The wheels of history have turned to align us today to the same days to dates as 1865.
In Daniel Mendelsohn's excellent 2012 New Yorker article "Unsinkable, why we can't let go of the Titanic" he noted an historian once quipped that "three most written about subjects of all time are Jesus, the Civil War, and the Titanic."
This weekend hits this trifecta perfectly.
1. Abraham Lincoln was shot on Good Friday, April 14, 1865, and died at 7:22 am on April 15, Holy Saturday. Just how mystical was that extraordinary man?
2. Not aligned to 2017’s days, but we still have the annual parallel to Lincoln’s assassination: The Titanic hit an iceberg on Friday, April 14, 1912, at 11:40pm, and broke in two and foundered at 2:20am on Saturday, April 15.
3. Easter Sunday, April 16, happens to be 32 years since my father died.
I have felt some connection to the Titanic my whole life. I have an early memory of my dad in the kitchen filling the old metal ice cube trays. He brought it up, for no particular reason, saying that the Titanic was supposed to be unsinkable because of its watertight compartment, but that they didn't have tops, like this tray.
"Nearer My God to Thee" was in my Magnus Organ book. I knew those words and that tune since I was 6, and later learned it was what the musicians played as the Titanic sank. (Apocryphal or not, the NY Times had the music for "Autumn" on their page as part of their coverage the next day in 1912.)
It happened that I went to college in Southampton, England, where the Titanic started her voyage with such hope. I visited the small museum they had in the 1980s, but they have just opened a new, more elaborate center. Later I moved to 106 Street and Broadway, where Straus Park is. It has a memorial called "Memory" to Isidor and Ida, the Macy's magnates, who died together rather than being separated. The sculpture is by Augustus Lukeman, and this line from 2 Samuel 23 is etched into the bench: "Lovely and pleasant were they in their lives and in their death they were not parted.” The original reflecting pool has been replaced with a flower bed. (My photos above and below.)
I remember weeping through A Night to Remember when I saw it as a kid. It was directed by Roy Baker, who went on to direct 8 of the best 1965/66 Avengers episodes, another connection!
Following Mendelsohn's rhetorical "why we can't let go of the Titanic," here are some of the usual reasons pointed to:*The hubris of declaring a ship "unsinkable" was just begging for karma to act; naming the ship after the gods was bad enough
*"Tall as an 11-story building and constructed from 46,000 tons of steel, it was the largest moving object on earth" -- so what was it doing trying to float?
*The Carpathia steaming to the rescue, but too late for most, the much closer California tragically asleep
*Captain Edward Smith going down with the ship but the ship line owner J. Bruce Ismay jumping into a lifeboat and surviving to a lifetime of shame
*The New York Times has pdfs of their original coverage, all of which is fascinating. It started the reports of the first time "women and children" had been given as an order, and the first time SOS is actually used for distress, in addition to the longer standing CQD [ based on the French for secur, help, then the word distress].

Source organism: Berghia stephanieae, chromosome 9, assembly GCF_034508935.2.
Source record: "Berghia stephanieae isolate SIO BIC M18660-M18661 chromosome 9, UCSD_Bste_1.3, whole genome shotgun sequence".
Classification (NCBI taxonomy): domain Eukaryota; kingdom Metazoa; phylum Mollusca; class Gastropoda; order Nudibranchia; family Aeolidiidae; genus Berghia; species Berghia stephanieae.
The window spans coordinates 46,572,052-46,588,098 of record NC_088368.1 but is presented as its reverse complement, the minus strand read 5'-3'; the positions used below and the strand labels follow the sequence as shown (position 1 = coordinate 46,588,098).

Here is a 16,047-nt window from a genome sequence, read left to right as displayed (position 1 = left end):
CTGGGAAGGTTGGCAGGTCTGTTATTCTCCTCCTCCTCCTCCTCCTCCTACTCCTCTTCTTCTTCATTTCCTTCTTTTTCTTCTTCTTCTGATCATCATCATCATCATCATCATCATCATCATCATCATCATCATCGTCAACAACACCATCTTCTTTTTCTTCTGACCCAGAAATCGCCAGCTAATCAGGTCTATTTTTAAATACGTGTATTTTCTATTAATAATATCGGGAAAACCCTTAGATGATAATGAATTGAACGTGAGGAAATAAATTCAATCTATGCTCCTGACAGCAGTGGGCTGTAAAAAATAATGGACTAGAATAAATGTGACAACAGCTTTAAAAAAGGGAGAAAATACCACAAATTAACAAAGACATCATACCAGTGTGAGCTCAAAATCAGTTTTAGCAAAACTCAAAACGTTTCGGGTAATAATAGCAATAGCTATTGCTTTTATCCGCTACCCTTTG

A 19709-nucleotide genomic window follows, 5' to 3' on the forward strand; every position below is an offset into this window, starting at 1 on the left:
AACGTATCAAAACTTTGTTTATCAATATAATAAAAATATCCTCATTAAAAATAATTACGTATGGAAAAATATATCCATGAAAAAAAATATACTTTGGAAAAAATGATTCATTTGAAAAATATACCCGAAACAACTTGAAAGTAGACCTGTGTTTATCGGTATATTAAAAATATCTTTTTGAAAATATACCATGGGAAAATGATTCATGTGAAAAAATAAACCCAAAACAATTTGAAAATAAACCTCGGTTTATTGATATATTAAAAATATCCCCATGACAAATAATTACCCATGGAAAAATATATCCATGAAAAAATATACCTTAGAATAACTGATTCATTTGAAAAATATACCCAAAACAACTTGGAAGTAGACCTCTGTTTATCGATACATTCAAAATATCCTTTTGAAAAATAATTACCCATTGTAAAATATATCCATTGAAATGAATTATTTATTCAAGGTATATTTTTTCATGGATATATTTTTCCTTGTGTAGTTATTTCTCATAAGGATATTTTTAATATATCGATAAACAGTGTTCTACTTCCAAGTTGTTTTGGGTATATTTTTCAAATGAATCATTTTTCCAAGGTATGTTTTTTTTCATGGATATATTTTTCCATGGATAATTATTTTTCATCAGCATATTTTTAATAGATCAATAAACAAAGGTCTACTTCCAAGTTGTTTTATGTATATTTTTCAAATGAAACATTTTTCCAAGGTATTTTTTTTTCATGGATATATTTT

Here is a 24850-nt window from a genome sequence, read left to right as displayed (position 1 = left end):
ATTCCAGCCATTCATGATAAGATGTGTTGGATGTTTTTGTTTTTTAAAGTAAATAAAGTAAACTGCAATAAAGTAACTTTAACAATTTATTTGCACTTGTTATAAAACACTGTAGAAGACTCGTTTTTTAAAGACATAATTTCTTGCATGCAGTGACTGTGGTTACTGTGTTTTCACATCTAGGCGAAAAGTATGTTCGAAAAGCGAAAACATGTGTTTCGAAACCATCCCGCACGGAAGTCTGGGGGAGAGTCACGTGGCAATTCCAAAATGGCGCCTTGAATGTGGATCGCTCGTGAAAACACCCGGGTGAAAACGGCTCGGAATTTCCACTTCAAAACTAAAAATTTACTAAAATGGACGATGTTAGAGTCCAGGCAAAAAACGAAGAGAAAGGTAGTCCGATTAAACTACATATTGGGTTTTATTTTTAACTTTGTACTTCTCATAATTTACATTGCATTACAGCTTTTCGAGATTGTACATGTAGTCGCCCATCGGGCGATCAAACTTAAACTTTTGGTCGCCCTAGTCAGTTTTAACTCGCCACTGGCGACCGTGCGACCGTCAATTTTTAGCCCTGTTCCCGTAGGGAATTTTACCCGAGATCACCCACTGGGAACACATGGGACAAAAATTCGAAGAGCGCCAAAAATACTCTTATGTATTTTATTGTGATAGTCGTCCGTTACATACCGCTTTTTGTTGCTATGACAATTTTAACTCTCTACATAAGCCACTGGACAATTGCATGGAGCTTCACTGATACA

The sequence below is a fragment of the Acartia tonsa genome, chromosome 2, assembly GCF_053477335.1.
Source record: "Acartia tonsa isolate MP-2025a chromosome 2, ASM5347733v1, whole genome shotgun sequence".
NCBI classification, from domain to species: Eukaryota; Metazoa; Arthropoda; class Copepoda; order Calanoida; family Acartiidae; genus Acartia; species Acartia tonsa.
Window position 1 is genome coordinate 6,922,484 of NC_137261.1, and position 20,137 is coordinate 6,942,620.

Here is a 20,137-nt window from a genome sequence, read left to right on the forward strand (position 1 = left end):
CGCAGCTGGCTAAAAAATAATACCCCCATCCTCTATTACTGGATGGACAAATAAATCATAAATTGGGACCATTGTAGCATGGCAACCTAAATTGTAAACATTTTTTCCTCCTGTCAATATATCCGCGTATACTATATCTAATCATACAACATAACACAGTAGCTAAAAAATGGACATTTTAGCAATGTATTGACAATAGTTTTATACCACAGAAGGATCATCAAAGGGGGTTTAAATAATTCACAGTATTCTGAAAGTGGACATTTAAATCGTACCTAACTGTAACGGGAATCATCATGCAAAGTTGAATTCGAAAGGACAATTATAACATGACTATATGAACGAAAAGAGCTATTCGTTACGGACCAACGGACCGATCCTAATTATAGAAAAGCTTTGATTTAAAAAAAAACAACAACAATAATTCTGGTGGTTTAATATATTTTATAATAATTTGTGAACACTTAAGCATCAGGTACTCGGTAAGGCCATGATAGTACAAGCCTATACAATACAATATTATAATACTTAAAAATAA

But somehow the place Titanic has had in our minds for generations since April 15 is more than all those points.
My Titanic Thoughts:
*People had been crossing the Atlantic commercially since the mid1800s. They were on the boat for vacation, to see the world, to join family, to go to a new job, to start a new life. It's every circumstance of living in one defined place subjected to the cruelest way to die: unexpectedly, and in great pain.
•A ship on the ocean is powerful and vulnerable at the same time. It is a floating small city built not on concrete, but on the Archimedes principle: "Any floating object displaces its own weight of fluid. " Buoyancy is great while it works, until it doesn't.
*Then what seemed as solid as Manhattan is but a speck easily swallowed up by the might of the world's oceans.
As flies to wanton boys are we to the gods; They kill us for their sport
*What haunts my mind is the overwhelming force of the water filling the ship, taking over every physical space where there once was oxygen, including in the lungs of those on board. The men in the engine room, who worked the brutal job of keeping the boilers stoked to make the steam, died first . . .
*That horrible feeling the moment something has happened: like hearing your knee pop and knowing that it's going to need surgery. The captain and senior officers knew from the moment of the ice on the foredeck that the ship was going to founder.
*The scenes all the movies portray of the panic of the third class/steerage passengers struggling to climb to deck level, some finding passage ways locked. It is a nightmare come to life.
*Doesn't everyone wonder: what would I have done on the Titanic? Would I have been smart and lucky enough to survive?
*Rearranging the chairs on the Titanic is generally an idiom for futility, but I once read a scientist argue that if you were able to strap enough chairs together you might make yourself something to float on.
In the hundred years since, there have been thousands of maritime disasters including ferries with the death toll in the tens of thousands.
But it's impossible to empathize with all of that. And that's what the Titanic provides us: a story that connects us to our collective vulnerability and mortality. That's why we need it. The photo that I took of the Straus memorial shows someone had recently put a bouquet in her hands.
And then the myth takes us even further: it has allowed generations to feel a cathartic grief for the suffering and death of more than a thousand people dying at once, in daily life (not on a battlefield). Sadly, not for the last time.